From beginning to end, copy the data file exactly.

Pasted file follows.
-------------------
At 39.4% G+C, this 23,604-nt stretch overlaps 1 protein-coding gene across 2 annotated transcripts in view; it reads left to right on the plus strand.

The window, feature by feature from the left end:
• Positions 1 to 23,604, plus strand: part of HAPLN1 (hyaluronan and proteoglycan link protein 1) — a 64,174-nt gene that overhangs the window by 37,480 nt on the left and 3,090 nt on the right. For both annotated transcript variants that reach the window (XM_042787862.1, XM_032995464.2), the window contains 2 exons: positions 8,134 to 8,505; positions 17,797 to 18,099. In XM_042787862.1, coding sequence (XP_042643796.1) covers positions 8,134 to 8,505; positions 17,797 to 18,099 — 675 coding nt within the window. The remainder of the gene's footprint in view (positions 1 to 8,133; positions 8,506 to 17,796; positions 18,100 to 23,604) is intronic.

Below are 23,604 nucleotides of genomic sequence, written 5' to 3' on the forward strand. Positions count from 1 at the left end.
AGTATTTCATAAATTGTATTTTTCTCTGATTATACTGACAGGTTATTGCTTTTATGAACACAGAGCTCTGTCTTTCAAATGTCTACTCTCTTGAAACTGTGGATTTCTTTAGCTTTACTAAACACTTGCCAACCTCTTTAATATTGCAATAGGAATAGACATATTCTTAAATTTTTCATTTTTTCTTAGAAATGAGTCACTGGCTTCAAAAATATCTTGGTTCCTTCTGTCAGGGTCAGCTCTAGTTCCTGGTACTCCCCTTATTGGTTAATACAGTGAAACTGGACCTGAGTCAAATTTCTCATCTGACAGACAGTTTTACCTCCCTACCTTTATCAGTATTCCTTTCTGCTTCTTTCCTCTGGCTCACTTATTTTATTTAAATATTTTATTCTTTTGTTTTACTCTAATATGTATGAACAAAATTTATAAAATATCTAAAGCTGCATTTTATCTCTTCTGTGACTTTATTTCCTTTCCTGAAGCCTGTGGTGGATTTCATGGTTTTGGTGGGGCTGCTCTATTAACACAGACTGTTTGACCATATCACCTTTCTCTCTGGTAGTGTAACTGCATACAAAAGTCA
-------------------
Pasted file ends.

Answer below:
At 39.4% G+C, this 23,604-nt stretch overlaps 1 protein-coding gene across 2 annotated transcripts in view; it reads left to right on the plus strand.

The window, feature by feature from the left end:
• Positions 1 to 23,604, plus strand: part of HAPLN1 (hyaluronan and proteoglycan link protein 1) — a 64,174-nt gene that overhangs the window by 37,480 nt on the left and 3,090 nt on the right. For both annotated transcript variants that reach the window (XM_042787862.1, XM_032995464.2), the window contains 2 exons: positions 8,134 to 8,505; positions 17,797 to 18,099. In XM_042787862.1, coding sequence (XP_042643796.1) covers positions 8,134 to 8,505; positions 17,797 to 18,099 — 675 coding nt within the window. The remainder of the gene's footprint in view (positions 1 to 8,133; positions 8,506 to 17,796; positions 18,100 to 23,604) is intronic.

Below are 23,604 nucleotides of genomic sequence, written 5' to 3' on the forward strand. Positions count from 1 at the left end.
AGTATTTCATAAATTGTATTTTTCTCTGATTATACTGACAGGTTATTGCTTTTATGAACACAGAGCTCTGTCTTTCAAATGTCTACTCTCTTGAAACTGTGGATTTCTTTAGCTTTACTAAACACTTGCCAACCTCTTTAATATTGCAATAGGAATAGACATATTCTTAAATTTTTCATTTTTTCTTAGAAATGAGTCACTGGCTTCAAAAATATCTTGGTTCCTTCTGTCAGGGTCAGCTCTAGTTCCTGGTACTCCCCTTATTGGTTAATACAGTGAAACTGGACCTGAGTCAAATTTCTCATCTGACAGACAGTTTTACCTCCCTACCTTTATCAGTATTCCTTTCTGCTTCTTTCCTCTGGCTCACTTATTTTATTTAAATATTTTATTCTTTTGTTTTACTCTAATATGTATGAACAAAATTTATAAAATATCTAAAGCTGCATTTTATCTCTTCTGTGACTTTATTTCCTTTCCTGAAGCCTGTGGTGGATTTCATGGTTTTGGTGGGGCTGCTCTATTAACACAGACTGTTTGACCATATCACCTTTCTCTCTGGTAGTGTAACTGCATACAAAAGTCA